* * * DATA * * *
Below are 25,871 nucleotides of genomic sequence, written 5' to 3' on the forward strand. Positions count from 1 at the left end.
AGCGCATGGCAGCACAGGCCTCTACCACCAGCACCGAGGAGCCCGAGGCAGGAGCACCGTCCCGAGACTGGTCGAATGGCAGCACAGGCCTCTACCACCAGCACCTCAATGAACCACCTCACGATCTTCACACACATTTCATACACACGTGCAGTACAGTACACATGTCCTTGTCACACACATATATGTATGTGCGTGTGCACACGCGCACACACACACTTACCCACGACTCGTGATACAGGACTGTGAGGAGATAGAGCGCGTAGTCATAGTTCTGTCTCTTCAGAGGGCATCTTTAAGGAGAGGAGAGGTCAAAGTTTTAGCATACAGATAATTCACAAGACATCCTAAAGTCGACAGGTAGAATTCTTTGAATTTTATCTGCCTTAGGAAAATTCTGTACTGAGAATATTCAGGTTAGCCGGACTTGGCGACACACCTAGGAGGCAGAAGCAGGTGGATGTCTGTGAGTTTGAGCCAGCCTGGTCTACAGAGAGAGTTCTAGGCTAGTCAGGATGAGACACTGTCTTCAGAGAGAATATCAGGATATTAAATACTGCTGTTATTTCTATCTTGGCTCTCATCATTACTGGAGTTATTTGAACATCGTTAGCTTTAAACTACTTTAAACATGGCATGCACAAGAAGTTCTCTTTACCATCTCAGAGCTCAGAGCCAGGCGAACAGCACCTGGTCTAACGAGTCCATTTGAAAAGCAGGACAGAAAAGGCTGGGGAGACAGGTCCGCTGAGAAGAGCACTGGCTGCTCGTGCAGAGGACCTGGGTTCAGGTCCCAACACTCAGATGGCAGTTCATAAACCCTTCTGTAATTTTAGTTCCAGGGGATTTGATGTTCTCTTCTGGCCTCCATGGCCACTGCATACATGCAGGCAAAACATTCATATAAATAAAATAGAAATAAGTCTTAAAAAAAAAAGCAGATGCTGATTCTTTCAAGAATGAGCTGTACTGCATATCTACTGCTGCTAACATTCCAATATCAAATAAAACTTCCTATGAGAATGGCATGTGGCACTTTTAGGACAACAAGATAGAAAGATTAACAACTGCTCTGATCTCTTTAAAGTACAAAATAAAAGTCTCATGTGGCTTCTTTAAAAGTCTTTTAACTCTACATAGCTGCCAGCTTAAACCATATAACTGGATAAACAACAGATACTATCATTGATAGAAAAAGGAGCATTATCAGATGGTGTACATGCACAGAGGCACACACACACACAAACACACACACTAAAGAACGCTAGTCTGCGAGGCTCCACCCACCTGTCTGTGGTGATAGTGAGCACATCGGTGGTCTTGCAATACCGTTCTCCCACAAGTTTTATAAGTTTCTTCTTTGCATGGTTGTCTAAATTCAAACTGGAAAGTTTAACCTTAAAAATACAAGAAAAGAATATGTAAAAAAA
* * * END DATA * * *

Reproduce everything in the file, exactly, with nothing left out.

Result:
Below are 25,871 nucleotides of genomic sequence, written 5' to 3' on the forward strand. Positions count from 1 at the left end.
AGCGCATGGCAGCACAGGCCTCTACCACCAGCACCGAGGAGCCCGAGGCAGGAGCACCGTCCCGAGACTGGTCGAATGGCAGCACAGGCCTCTACCACCAGCACCTCAATGAACCACCTCACGATCTTCACACACATTTCATACACACGTGCAGTACAGTACACATGTCCTTGTCACACACATATATGTATGTGCGTGTGCACACGCGCACACACACACTTACCCACGACTCGTGATACAGGACTGTGAGGAGATAGAGCGCGTAGTCATAGTTCTGTCTCTTCAGAGGGCATCTTTAAGGAGAGGAGAGGTCAAAGTTTTAGCATACAGATAATTCACAAGACATCCTAAAGTCGACAGGTAGAATTCTTTGAATTTTATCTGCCTTAGGAAAATTCTGTACTGAGAATATTCAGGTTAGCCGGACTTGGCGACACACCTAGGAGGCAGAAGCAGGTGGATGTCTGTGAGTTTGAGCCAGCCTGGTCTACAGAGAGAGTTCTAGGCTAGTCAGGATGAGACACTGTCTTCAGAGAGAATATCAGGATATTAAATACTGCTGTTATTTCTATCTTGGCTCTCATCATTACTGGAGTTATTTGAACATCGTTAGCTTTAAACTACTTTAAACATGGCATGCACAAGAAGTTCTCTTTACCATCTCAGAGCTCAGAGCCAGGCGAACAGCACCTGGTCTAACGAGTCCATTTGAAAAGCAGGACAGAAAAGGCTGGGGAGACAGGTCCGCTGAGAAGAGCACTGGCTGCTCGTGCAGAGGACCTGGGTTCAGGTCCCAACACTCAGATGGCAGTTCATAAACCCTTCTGTAATTTTAGTTCCAGGGGATTTGATGTTCTCTTCTGGCCTCCATGGCCACTGCATACATGCAGGCAAAACATTCATATAAATAAAATAGAAATAAGTCTTAAAAAAAAAAGCAGATGCTGATTCTTTCAAGAATGAGCTGTACTGCATATCTACTGCTGCTAACATTCCAATATCAAATAAAACTTCCTATGAGAATGGCATGTGGCACTTTTAGGACAACAAGATAGAAAGATTAACAACTGCTCTGATCTCTTTAAAGTACAAAATAAAAGTCTCATGTGGCTTCTTTAAAAGTCTTTTAACTCTACATAGCTGCCAGCTTAAACCATATAACTGGATAAACAACAGATACTATCATTGATAGAAAAAGGAGCATTATCAGATGGTGTACATGCACAGAGGCACACACACACACAAACACACACACTAAAGAACGCTAGTCTGCGAGGCTCCACCCACCTGTCTGTGGTGATAGTGAGCACATCGGTGGTCTTGCAATACCGTTCTCCCACAAGTTTTATAAGTTTCTTCTTTGCATGGTTGTCTAAATTCAAACTGGAAAGTTTAACCTTAAAAATACAAGAAAAGAATATGTAAAAAAA